March 8 (Bloomberg) -- U.K. stocks closed little changed as concern that interest-rate increases in Europe will hamper economic growth offset gains at telecommunications companies.
Weir Group Plc slid 4.7 percent after the engineering company reported that its net debt more than doubled during 2010. Randgold Resources Ltd. slumped 8.2 percent. Pace Plc plummeted 20 percent as the biggest maker of television digital set-top boxes posted a drop in profit. BT Group Plc and Vodafone Group Plc advanced as Morgan Stanley advised a “maximum overweight” stance on European telecommunication shares.
The benchmark FTSE 100 Index rose 0.98, or less than 0.1 percent, to 5,974.76 at the 4:30 p.m. close in London. The FTSE All-Share Index also gained less than 0.1 percent and Ireland’s ISEQ Index slid 0.1 percent.
“The risk-reward for equities is beginning to deteriorate,” Graham Secker, the London-based head of European equity strategy at Morgan Stanley wrote in a report. “The prospect of European rate hikes is likely to weigh on Europe’s relative performance against other regions around the world.”
The FTSE 100 has rallied 70 percent since the equity market rally began two years ago, returning 84 percent when including reinvested income from dividends, as the global economy recovered from recession and corporate earnings topped estimates. Still, the gauge has fallen 1.9 percent from this year’s highest level on Feb. 8 as investors speculated that popular revolts will spread to the largest oil and gas producers in the Middle East and North Africa, increasing energy costs and harming the global economic recovery.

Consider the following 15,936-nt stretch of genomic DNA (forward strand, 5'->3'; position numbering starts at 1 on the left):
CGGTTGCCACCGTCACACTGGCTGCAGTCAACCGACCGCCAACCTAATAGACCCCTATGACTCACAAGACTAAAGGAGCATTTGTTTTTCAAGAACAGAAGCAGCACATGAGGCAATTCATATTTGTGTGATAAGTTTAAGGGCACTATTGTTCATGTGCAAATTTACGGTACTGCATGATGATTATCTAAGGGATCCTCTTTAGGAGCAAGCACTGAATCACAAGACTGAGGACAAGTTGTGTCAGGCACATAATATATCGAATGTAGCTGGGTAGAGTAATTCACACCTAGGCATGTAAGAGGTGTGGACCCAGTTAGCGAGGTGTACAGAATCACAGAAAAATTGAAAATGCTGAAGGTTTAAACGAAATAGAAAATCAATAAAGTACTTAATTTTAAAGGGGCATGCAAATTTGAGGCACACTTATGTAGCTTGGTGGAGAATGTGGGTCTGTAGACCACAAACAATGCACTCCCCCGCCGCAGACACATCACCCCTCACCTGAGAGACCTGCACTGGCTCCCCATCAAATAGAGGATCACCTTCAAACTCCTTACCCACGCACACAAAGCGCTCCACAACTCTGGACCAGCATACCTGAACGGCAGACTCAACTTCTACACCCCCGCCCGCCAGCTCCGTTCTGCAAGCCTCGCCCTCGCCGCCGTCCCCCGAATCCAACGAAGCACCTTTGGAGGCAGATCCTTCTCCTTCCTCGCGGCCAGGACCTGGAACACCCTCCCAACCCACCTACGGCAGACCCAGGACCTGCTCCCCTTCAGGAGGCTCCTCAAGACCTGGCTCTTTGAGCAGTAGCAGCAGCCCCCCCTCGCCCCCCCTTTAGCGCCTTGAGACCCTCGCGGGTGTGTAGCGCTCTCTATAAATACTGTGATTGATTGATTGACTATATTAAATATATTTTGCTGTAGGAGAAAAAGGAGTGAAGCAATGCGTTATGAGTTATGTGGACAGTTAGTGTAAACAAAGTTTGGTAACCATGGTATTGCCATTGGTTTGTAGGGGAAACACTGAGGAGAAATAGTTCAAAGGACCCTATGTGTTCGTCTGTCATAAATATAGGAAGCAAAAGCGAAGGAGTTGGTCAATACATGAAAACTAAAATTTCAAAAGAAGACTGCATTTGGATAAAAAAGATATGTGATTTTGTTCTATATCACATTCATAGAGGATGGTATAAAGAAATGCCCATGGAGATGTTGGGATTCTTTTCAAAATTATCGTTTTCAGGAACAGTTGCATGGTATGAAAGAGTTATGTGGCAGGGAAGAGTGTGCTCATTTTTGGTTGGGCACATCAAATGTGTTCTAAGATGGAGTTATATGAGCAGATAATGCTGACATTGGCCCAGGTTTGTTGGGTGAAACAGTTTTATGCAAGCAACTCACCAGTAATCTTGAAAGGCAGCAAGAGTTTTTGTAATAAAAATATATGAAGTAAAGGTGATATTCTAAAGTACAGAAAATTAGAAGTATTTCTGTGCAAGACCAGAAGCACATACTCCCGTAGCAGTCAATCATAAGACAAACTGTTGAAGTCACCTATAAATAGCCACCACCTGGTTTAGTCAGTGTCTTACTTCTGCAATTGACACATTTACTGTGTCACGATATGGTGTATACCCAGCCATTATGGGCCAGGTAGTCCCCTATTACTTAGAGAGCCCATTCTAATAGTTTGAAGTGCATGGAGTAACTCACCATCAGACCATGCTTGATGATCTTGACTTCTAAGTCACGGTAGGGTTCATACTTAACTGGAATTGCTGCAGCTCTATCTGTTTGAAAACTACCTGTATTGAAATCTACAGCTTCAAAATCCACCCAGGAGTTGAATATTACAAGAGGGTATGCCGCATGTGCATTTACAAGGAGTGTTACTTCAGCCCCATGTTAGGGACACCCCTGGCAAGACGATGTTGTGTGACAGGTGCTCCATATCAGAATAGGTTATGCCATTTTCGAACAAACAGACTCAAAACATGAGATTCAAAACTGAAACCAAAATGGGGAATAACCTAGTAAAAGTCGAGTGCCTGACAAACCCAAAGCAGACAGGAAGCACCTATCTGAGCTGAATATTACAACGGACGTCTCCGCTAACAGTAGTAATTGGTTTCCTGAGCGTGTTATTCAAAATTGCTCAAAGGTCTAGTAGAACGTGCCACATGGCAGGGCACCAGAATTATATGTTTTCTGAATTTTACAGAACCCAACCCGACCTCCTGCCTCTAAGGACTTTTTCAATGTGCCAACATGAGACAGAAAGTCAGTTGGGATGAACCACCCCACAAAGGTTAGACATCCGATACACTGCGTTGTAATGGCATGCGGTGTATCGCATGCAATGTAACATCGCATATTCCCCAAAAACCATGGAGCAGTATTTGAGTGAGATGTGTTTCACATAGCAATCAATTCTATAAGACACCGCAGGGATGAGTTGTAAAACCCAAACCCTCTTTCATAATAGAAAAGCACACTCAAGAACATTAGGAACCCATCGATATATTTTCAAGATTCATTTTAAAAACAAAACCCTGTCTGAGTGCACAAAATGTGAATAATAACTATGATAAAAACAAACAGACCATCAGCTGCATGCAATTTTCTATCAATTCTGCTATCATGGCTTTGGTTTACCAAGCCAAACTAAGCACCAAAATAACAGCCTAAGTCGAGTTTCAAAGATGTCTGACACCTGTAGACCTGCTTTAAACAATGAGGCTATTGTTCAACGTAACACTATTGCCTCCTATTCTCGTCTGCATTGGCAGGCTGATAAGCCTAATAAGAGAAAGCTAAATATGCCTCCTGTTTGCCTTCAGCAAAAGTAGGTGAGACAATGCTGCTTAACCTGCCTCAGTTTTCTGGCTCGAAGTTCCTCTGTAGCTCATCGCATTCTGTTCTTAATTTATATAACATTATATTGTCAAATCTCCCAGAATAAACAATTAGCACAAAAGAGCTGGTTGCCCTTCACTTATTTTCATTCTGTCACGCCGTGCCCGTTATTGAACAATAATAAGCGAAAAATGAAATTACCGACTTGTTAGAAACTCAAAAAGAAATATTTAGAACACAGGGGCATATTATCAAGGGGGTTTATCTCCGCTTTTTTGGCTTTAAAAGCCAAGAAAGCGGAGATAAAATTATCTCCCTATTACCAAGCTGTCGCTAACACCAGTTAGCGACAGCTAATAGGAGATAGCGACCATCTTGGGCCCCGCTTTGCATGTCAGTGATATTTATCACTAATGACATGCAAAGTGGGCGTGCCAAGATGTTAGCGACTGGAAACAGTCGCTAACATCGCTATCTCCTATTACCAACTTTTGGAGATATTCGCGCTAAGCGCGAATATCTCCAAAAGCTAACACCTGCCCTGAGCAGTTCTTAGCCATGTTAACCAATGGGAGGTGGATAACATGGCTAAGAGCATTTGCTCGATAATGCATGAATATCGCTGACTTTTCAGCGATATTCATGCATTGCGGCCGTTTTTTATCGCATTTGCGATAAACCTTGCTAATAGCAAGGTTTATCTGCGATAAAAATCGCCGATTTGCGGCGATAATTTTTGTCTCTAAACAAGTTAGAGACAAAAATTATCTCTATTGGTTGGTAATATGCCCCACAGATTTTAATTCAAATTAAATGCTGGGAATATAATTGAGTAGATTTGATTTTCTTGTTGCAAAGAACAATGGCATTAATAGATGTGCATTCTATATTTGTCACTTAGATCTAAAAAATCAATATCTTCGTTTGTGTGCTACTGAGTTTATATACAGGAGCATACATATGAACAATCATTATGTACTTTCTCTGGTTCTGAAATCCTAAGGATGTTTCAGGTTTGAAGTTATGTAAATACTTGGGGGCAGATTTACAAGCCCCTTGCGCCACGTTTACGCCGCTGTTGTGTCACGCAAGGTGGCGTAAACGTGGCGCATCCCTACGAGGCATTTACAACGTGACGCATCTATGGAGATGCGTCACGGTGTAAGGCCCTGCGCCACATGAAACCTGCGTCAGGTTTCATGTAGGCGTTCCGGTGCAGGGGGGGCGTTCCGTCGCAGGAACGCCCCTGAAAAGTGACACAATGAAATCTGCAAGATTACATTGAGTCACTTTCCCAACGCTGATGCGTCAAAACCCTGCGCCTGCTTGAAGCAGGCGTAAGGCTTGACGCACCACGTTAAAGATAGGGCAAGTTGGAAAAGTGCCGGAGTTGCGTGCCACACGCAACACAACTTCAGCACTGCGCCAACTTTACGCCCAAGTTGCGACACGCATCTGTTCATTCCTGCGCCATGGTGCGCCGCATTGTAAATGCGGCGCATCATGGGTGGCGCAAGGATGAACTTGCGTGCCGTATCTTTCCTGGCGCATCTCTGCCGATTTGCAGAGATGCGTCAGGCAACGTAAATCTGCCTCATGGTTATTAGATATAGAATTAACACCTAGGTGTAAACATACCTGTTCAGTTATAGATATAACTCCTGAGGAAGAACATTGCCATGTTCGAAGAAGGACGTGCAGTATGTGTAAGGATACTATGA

Crude fell for the first time in three days in New York today as Kuwait said the Organization of Petroleum Exporting Countries has discussed boosting output to replace suspended production from Libya.
The FTSE 100 extended its losses after European Central Bank council member Axel Weber said he doesn’t want to correct market expectations for as many as three quarter-point increases in the bank’s benchmark interest rate this year. The gauge recouped a drop of as much as 1.1 percent in the final hours of trading.
Weir slid 4.7 percent to 1,695 pence as the company said that net debt increased 140 percent to 284 million pounds ($459 million) during 2010. Weir also reported that full-year net income climbed to 185.1 million pounds last year from 128.8 million pounds in 2009.
Randgold, a producer of the metal in West Africa, sank 8.2 percent to 4,480 pence, the biggest drop since 2009 and the largest retreat in the FTSE 100. Ivory Coast President Laurent Gbagbo took control of local purchases and exports of cocoa and coffee, escalating a conflict with rival Alassane Ouattara, the internationally recognized winner of the November election.
Pace slumped 20 percent to 176.4 pence, the largest decline since 2004, as full-year net income fell to 49.9 million pounds from 51.4 million pounds in 2009. Pace also said that its sales will miss analysts’ estimates this year after a customer deferred an order.
Telecommunication stocks advanced after Morgan Stanley raised its recommendation on the industry’s shares to “maximum overweight.” BT Group advanced 4 percent to 191.1 pence as the broker upgraded the U.K.’s biggest fixed-line phone company to “overweight” from “equal weight.” Vodafone gained 1.8 percent to 181.85 pence.
Cairn Energy Plc climbed 1.5 percent to 448 pence as BofA Merrill Lynch Global Research upgraded the oil explorer to “buy” from “neutral.”
To contact the reporter on this story: Adam Haigh in London at firstname.lastname@example.org
To contact the editor responsible for this story: Andrew Rummer at email@example.com.